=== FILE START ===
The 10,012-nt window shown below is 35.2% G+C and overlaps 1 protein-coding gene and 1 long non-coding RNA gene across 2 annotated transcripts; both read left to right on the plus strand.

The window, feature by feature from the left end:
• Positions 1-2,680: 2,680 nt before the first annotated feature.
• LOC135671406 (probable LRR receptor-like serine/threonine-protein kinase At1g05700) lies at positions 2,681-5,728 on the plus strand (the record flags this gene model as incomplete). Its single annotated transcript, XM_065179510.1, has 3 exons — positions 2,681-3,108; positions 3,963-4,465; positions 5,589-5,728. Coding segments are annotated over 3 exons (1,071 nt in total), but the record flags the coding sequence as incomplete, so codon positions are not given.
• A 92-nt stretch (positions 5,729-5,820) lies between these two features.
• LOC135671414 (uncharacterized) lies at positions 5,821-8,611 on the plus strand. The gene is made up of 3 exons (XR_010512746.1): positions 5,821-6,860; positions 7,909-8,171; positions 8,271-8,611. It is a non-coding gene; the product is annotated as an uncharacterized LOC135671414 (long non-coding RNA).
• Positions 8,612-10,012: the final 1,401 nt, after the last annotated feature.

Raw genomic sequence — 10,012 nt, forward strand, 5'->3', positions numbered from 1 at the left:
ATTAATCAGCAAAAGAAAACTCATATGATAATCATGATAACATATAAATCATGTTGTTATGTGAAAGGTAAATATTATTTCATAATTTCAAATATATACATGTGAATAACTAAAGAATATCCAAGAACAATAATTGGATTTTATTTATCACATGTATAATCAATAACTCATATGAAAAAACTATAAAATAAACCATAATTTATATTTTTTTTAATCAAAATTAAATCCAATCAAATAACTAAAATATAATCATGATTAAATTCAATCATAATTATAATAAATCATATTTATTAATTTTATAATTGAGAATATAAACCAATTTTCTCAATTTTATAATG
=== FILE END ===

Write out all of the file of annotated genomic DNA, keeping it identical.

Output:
The 10,012-nt window shown below is 35.2% G+C and overlaps 1 protein-coding gene and 1 long non-coding RNA gene across 2 annotated transcripts; both read left to right on the plus strand.

The window, feature by feature from the left end:
• Positions 1-2,680: 2,680 nt before the first annotated feature.
• LOC135671406 (probable LRR receptor-like serine/threonine-protein kinase At1g05700) lies at positions 2,681-5,728 on the plus strand (the record flags this gene model as incomplete). Its single annotated transcript, XM_065179510.1, has 3 exons — positions 2,681-3,108; positions 3,963-4,465; positions 5,589-5,728. Coding segments are annotated over 3 exons (1,071 nt in total), but the record flags the coding sequence as incomplete, so codon positions are not given.
• A 92-nt stretch (positions 5,729-5,820) lies between these two features.
• LOC135671414 (uncharacterized) lies at positions 5,821-8,611 on the plus strand. The gene is made up of 3 exons (XR_010512746.1): positions 5,821-6,860; positions 7,909-8,171; positions 8,271-8,611. It is a non-coding gene; the product is annotated as an uncharacterized LOC135671414 (long non-coding RNA).
• Positions 8,612-10,012: the final 1,401 nt, after the last annotated feature.

Raw genomic sequence — 10,012 nt, forward strand, 5'->3', positions numbered from 1 at the left:
ATTAATCAGCAAAAGAAAACTCATATGATAATCATGATAACATATAAATCATGTTGTTATGTGAAAGGTAAATATTATTTCATAATTTCAAATATATACATGTGAATAACTAAAGAATATCCAAGAACAATAATTGGATTTTATTTATCACATGTATAATCAATAACTCATATGAAAAAACTATAAAATAAACCATAATTTATATTTTTTTTAATCAAAATTAAATCCAATCAAATAACTAAAATATAATCATGATTAAATTCAATCATAATTATAATAAATCATATTTATTAATTTTATAATTGAGAATATAAACCAATTTTCTCAATTTTATAATG